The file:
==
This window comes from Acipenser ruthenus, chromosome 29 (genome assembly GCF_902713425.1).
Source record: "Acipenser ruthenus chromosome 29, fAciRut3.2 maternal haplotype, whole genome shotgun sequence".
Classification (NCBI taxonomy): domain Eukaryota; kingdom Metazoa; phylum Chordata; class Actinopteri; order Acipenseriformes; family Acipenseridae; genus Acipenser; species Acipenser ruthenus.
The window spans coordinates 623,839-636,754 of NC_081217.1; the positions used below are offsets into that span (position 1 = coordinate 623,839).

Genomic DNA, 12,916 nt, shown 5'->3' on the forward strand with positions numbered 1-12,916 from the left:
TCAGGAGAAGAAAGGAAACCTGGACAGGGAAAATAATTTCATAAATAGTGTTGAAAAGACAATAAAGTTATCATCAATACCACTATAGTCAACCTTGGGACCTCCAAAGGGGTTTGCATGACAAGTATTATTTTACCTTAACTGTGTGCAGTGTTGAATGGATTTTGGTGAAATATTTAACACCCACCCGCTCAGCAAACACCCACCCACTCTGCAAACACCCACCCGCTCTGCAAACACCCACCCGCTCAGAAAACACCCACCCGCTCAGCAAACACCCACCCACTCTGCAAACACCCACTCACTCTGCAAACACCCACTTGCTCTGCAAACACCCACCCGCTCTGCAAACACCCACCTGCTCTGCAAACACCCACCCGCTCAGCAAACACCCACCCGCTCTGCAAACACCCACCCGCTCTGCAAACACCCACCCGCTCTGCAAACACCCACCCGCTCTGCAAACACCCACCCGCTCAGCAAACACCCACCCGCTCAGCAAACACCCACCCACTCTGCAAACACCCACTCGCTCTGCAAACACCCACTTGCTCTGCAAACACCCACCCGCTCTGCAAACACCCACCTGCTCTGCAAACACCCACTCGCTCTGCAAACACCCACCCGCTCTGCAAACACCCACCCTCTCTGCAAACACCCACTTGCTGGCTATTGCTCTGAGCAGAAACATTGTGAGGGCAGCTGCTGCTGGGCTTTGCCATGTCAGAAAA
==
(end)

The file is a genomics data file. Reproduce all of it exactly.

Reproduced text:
This window comes from Acipenser ruthenus, chromosome 29 (genome assembly GCF_902713425.1).
Source record: "Acipenser ruthenus chromosome 29, fAciRut3.2 maternal haplotype, whole genome shotgun sequence".
Classification (NCBI taxonomy): domain Eukaryota; kingdom Metazoa; phylum Chordata; class Actinopteri; order Acipenseriformes; family Acipenseridae; genus Acipenser; species Acipenser ruthenus.
The window spans coordinates 623,839-636,754 of NC_081217.1; the positions used below are offsets into that span (position 1 = coordinate 623,839).

Genomic DNA, 12,916 nt, shown 5'->3' on the forward strand with positions numbered 1-12,916 from the left:
TCAGGAGAAGAAAGGAAACCTGGACAGGGAAAATAATTTCATAAATAGTGTTGAAAAGACAATAAAGTTATCATCAATACCACTATAGTCAACCTTGGGACCTCCAAAGGGGTTTGCATGACAAGTATTATTTTACCTTAACTGTGTGCAGTGTTGAATGGATTTTGGTGAAATATTTAACACCCACCCGCTCAGCAAACACCCACCCACTCTGCAAACACCCACCCGCTCTGCAAACACCCACCCGCTCAGAAAACACCCACCCGCTCAGCAAACACCCACCCACTCTGCAAACACCCACTCACTCTGCAAACACCCACTTGCTCTGCAAACACCCACCCGCTCTGCAAACACCCACCTGCTCTGCAAACACCCACCCGCTCAGCAAACACCCACCCGCTCTGCAAACACCCACCCGCTCTGCAAACACCCACCCGCTCTGCAAACACCCACCCGCTCTGCAAACACCCACCCGCTCAGCAAACACCCACCCGCTCAGCAAACACCCACCCACTCTGCAAACACCCACTCGCTCTGCAAACACCCACTTGCTCTGCAAACACCCACCCGCTCTGCAAACACCCACCTGCTCTGCAAACACCCACTCGCTCTGCAAACACCCACCCGCTCTGCAAACACCCACCCTCTCTGCAAACACCCACTTGCTGGCTATTGCTCTGAGCAGAAACATTGTGAGGGCAGCTGCTGCTGGGCTTTGCCATGTCAGAAAA